Legislation which could lead to the disqualification of rogue telemarketing company directors like Tony Abbott and Nev Wilshire – whose businesses have been found guilty of riding roughshod over unsolicited marketing laws – has moved a step closer.
The Unsolicited Marketing Communications (Company Directors) Bill, proposed by SNP MP Patricia Gibson, aims to give the Information Commissioner’s Office new powers to make directors of rogue firms personally responsible for fines.
According to a recent Which? report, only four of the 22 fines issued by the ICO since last year’s reforms have actually been paid. The DMA is calling for custodial sentences for serial offenders.
The issue was first highlighted in May, when a Daily Telegraph investigation revealed that 14 out of the then 20 companies penalised have either gone bust or declared themselves insolvent to avoid the fine.
One such business was Reactiv Media, the Yorkshire direct marketing firm which was last year booted out of the DMA and fined £75,000 over nuisance calls.
Owner Tony Abbott placed the company in liquidation in May, he then set up a new company, called Flip It Marketing in September, according to a filing at Companies House.
Meanwhile Nev Wilshire, controversial star of the BBC series The Call Centre, will also no doubt be keeping a close eye on developments.
In June 2013, two of his firms – Nationwide Energy Services and We Claim You Gain – were fined a total of £225,000 by the Information Commissioner’s Office for making nuisance marketing calls. But both companies were shut down when parent business Save Britain Money Ltd based in Swansea went bust.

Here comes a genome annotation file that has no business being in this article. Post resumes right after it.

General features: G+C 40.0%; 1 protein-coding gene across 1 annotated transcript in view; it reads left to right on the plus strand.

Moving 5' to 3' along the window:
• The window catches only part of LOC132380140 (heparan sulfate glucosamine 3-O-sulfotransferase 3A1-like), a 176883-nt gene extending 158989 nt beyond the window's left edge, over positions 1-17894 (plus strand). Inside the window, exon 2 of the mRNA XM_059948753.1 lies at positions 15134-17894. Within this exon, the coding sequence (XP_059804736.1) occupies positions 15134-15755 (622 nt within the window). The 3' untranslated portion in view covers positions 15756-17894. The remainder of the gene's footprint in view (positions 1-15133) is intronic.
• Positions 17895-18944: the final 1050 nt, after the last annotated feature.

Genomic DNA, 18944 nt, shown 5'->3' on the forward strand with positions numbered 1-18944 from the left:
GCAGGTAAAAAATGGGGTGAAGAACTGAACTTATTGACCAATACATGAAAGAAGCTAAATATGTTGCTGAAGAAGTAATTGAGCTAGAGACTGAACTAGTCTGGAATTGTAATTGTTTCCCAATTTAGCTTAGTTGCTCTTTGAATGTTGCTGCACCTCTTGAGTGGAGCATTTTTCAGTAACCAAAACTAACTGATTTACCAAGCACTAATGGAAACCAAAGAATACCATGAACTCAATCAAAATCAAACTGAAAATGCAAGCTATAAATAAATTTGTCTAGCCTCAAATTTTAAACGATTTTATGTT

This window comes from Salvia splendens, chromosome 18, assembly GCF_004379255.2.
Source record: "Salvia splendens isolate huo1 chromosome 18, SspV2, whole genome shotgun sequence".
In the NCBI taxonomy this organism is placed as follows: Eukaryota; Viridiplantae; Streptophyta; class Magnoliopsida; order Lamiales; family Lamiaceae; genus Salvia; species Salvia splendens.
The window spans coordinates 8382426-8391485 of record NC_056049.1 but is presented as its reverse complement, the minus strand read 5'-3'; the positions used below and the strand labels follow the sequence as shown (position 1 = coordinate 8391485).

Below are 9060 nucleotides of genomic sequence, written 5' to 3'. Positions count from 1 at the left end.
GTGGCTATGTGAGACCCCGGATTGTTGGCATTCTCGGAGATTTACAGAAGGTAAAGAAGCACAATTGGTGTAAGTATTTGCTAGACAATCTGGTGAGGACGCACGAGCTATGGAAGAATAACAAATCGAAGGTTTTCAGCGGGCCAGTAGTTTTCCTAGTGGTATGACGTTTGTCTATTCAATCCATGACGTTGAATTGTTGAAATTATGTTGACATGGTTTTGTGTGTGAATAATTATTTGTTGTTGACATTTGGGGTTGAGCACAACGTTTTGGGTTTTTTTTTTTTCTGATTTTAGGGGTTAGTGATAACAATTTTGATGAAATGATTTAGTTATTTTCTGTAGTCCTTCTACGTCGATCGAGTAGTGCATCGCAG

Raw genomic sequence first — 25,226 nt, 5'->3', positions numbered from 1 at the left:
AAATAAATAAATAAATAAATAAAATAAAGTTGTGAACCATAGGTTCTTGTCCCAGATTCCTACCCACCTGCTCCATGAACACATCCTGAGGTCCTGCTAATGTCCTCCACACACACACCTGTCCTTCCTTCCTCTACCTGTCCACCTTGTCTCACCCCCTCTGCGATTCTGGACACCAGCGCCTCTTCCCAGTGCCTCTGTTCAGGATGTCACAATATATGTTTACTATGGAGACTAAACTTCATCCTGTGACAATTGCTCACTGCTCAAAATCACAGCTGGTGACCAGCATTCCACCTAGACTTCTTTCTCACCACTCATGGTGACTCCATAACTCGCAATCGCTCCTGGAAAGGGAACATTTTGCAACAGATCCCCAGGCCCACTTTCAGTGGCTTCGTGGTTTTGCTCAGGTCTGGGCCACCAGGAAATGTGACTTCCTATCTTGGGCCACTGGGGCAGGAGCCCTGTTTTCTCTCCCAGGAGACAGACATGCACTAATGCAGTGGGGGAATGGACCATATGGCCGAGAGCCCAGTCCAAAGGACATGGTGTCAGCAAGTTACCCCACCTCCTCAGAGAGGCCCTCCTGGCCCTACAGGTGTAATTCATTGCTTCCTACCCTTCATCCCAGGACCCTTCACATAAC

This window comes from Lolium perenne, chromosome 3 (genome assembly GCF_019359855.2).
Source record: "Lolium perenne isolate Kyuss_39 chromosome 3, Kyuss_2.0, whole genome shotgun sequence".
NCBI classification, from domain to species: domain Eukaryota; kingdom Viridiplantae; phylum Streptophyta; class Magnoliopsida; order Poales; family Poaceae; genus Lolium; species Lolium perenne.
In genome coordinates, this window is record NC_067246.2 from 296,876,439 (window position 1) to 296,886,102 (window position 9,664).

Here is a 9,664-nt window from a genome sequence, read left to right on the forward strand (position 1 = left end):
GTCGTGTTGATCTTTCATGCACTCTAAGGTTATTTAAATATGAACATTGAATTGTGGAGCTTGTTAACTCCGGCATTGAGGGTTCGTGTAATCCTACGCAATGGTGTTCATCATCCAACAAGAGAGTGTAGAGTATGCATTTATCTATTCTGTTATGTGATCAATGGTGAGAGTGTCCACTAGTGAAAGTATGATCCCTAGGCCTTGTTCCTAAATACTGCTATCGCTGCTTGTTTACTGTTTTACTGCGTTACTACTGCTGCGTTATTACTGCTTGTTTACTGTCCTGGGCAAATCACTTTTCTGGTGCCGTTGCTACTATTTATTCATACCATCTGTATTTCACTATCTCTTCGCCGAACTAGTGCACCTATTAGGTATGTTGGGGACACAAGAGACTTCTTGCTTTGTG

Neither man has acted illegally, however; although hardly sound business practice, “phoenixing” is perfectly legal.
But speaking in the Commons, Gibson said the scourge of nuisance calls was not only affecting consumers, it is also hitting legitimate businesses hard.
She added: “It is time that named company directors of the companies that are responsible for nuisance calls are held to account instead of fines for breaches in the law being imposed on companies that then close down and are reopened under a different name, thus allowing fines for breaches of the law to go unpaid.
“Technological advances mean that those who make nuisance calls can churn out automated calls at the rate of millions each day. This Bill would improve life for all of us. I believe that it would be welcomed by legitimate businesses, which face a crisis in consumer confidence, as rogue businesses undermine the entire relationship between legitimate business and consumers.”
The Bill was voted through for its second reading on November 18.
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